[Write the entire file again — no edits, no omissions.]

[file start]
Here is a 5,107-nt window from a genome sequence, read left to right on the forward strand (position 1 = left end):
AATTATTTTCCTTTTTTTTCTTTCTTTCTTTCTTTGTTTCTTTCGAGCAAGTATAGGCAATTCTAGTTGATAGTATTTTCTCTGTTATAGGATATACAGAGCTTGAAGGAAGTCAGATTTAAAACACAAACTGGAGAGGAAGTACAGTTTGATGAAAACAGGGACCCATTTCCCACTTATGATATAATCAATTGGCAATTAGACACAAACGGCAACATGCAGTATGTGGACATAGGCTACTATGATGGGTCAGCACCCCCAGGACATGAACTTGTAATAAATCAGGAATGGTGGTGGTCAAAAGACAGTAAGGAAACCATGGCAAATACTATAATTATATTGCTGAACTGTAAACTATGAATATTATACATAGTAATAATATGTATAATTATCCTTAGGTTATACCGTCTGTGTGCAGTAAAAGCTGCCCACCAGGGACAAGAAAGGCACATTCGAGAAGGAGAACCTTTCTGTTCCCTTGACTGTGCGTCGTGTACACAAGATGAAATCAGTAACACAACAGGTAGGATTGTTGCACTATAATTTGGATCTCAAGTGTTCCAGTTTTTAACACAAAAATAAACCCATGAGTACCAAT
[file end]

Here is a 5,107-nt window from a genome sequence, read left to right on the forward strand (position 1 = left end):
AATTATTTTCCTTTTTTTTCTTTCTTTCTTTCTTTGTTTCTTTCGAGCAAGTATAGGCAATTCTAGTTGATAGTATTTTCTCTGTTATAGGATATACAGAGCTTGAAGGAAGTCAGATTTAAAACACAAACTGGAGAGGAAGTACAGTTTGATGAAAACAGGGACCCATTTCCCACTTATGATATAATCAATTGGCAATTAGACACAAACGGCAACATGCAGTATGTGGACATAGGCTACTATGATGGGTCAGCACCCCCAGGACATGAACTTGTAATAAATCAGGAATGGTGGTGGTCAAAAGACAGTAAGGAAACCATGGCAAATACTATAATTATATTGCTGAACTGTAAACTATGAATATTATACATAGTAATAATATGTATAATTATCCTTAGGTTATACCGTCTGTGTGCAGTAAAAGCTGCCCACCAGGGACAAGAAAGGCACATTCGAGAAGGAGAACCTTTCTGTTCCCTTGACTGTGCGTCGTGTACACAAGATGAAATCAGTAACACAACAGGTAGGATTGTTGCACTATAATTTGGATCTCAAGTGTTCCAGTTTTTAACACAAAAATAAACCCATGAGTACCAAT